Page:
Early in 2016, new Australia-wide laws for business-to- business (B2B) contracts will be introduced which will render ineffective terms in those contracts which are defined as “unfair”.
This change in the law will vastly expand the scope for small business customers to vary, and possibly even exit, contracts with other businesses, whether small or large.
This development represents an extension to business customers of the rights retail consumers already have under the Competition & Consumer Act 2009 (and, in the case of financial services and credit contracts, under the ASIC Act 2001).
A “small business” will be defined as one which has less than 20 full-time/permanent casual employees at the time of signing the contract.
Also the value of the contract must be not more than $100,000 over a term of 12 months, or not more than $250,000 if the term exceeds 12 months.
Further, the contract must come within the definition of “standard form”. This basically means that the contract is pre-printed, and is presented to the small business customer basically on a “take-it-or-leave-it” basis. In other words the most common type of business contract in current use.
The new laws define when a contractual term will be deemed unfair, but the definition is subjective, meaning there will be scope for argument, quite likely leading to uncertainty and delay in performing the contract.
Also, if a dispute about an unfair term gets to a court or a tribunal, the judge, in order to determine the unfairness, will be looking at additional factors such as whether the contract uses plain language, what its print size is, and overall how easily the contract can be understood.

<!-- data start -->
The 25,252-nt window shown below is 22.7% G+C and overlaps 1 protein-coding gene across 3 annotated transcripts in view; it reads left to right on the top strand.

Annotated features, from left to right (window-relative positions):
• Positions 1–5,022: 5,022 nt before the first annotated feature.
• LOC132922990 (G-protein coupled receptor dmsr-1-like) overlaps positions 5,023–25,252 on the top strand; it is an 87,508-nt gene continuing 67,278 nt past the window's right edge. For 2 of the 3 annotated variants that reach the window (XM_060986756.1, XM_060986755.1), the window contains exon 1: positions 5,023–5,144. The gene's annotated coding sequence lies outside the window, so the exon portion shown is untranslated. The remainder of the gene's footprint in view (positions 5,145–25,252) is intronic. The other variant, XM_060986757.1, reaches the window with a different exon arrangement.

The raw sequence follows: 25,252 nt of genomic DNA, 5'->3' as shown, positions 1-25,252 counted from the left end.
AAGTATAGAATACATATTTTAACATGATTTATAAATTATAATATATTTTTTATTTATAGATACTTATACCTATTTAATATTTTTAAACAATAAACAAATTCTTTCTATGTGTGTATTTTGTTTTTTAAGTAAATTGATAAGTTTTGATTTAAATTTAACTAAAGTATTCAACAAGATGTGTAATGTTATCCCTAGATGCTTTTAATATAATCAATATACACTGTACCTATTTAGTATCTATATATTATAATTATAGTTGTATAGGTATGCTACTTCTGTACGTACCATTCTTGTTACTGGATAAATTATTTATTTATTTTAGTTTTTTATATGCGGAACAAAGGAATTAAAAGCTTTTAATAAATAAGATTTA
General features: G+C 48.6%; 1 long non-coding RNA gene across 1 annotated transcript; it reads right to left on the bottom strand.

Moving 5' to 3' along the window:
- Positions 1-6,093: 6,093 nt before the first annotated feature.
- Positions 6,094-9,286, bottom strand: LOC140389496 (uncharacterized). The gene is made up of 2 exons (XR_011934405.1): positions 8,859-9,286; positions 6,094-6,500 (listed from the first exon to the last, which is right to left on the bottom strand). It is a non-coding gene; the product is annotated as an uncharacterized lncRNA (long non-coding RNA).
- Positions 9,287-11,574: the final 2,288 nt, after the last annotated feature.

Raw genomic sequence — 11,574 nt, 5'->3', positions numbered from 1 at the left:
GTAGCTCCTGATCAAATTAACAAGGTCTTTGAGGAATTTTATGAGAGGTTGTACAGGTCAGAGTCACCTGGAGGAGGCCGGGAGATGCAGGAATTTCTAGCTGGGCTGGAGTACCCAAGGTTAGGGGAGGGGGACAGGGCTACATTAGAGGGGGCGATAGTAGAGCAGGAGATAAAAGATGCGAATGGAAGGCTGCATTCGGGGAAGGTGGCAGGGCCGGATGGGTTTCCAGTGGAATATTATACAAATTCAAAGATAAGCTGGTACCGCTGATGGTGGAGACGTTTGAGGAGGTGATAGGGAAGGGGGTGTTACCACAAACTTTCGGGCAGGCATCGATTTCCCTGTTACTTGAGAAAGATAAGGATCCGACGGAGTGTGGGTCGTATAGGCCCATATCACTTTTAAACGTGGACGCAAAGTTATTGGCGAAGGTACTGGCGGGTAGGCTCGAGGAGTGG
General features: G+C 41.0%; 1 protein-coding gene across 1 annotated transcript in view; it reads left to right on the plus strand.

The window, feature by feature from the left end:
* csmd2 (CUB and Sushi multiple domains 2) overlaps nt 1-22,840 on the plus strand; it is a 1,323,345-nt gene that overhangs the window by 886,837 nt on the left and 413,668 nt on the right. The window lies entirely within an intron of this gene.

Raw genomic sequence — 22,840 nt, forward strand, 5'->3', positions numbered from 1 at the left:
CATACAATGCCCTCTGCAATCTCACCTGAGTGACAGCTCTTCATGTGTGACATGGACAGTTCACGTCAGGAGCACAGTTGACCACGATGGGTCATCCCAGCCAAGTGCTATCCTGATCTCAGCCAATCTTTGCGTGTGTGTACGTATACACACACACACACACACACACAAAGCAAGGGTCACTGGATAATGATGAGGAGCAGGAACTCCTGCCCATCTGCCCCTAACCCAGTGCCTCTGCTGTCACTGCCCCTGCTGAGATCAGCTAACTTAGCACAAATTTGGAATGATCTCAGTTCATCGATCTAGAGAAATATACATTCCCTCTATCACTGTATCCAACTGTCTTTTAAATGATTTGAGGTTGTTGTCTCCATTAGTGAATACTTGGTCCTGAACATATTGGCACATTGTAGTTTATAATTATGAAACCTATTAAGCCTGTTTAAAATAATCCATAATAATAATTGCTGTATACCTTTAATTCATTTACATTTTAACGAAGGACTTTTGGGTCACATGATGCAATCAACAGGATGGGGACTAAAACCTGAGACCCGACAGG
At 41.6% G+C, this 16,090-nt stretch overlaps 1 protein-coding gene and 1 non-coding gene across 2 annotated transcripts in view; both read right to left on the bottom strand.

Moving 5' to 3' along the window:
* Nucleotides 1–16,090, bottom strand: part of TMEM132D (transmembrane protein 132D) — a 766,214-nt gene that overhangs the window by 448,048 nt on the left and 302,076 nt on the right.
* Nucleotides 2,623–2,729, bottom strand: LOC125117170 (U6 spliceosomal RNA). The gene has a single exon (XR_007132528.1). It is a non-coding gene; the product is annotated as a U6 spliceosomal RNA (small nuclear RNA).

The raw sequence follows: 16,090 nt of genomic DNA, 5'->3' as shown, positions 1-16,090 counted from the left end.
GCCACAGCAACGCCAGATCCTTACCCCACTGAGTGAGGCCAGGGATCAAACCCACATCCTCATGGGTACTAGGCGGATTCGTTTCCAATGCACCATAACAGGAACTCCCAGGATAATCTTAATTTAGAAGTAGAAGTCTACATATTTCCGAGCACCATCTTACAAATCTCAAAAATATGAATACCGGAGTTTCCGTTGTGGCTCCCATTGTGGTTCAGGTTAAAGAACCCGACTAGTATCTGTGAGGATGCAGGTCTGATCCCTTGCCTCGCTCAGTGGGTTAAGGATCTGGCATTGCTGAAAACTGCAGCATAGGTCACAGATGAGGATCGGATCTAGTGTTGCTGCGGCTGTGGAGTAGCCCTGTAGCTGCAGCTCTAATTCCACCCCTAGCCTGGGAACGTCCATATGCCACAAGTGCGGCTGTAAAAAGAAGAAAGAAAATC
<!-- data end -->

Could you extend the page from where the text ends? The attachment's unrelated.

In other words the business certainty usually afforded by a signed contract will be eroded.
According to research by the Commonwealth Treasury Department, the business sectors most often complained about for unfair contract terms are franchising, commercial and retail leases, building & construction, financial services and credit contracts, and telecommunications.
The Australian Competition & Consumer Commission (ACCC) says that the most contentious contractual clauses (and hence those liable to be deemed unfair) are, in order, franchising conditions generally, automatic extension of the term, single party variation and termination rights, restrictive clauses, and cancellation fees.
Businesses of all sizes should commence reviewing their standard form contracts without delay.
This article is for general information purposes only and does not constitute legal or professional advice. It should not be used as a substitute for legal advice relating to your particular circumstances. Please note that the law may have changed since the date of this article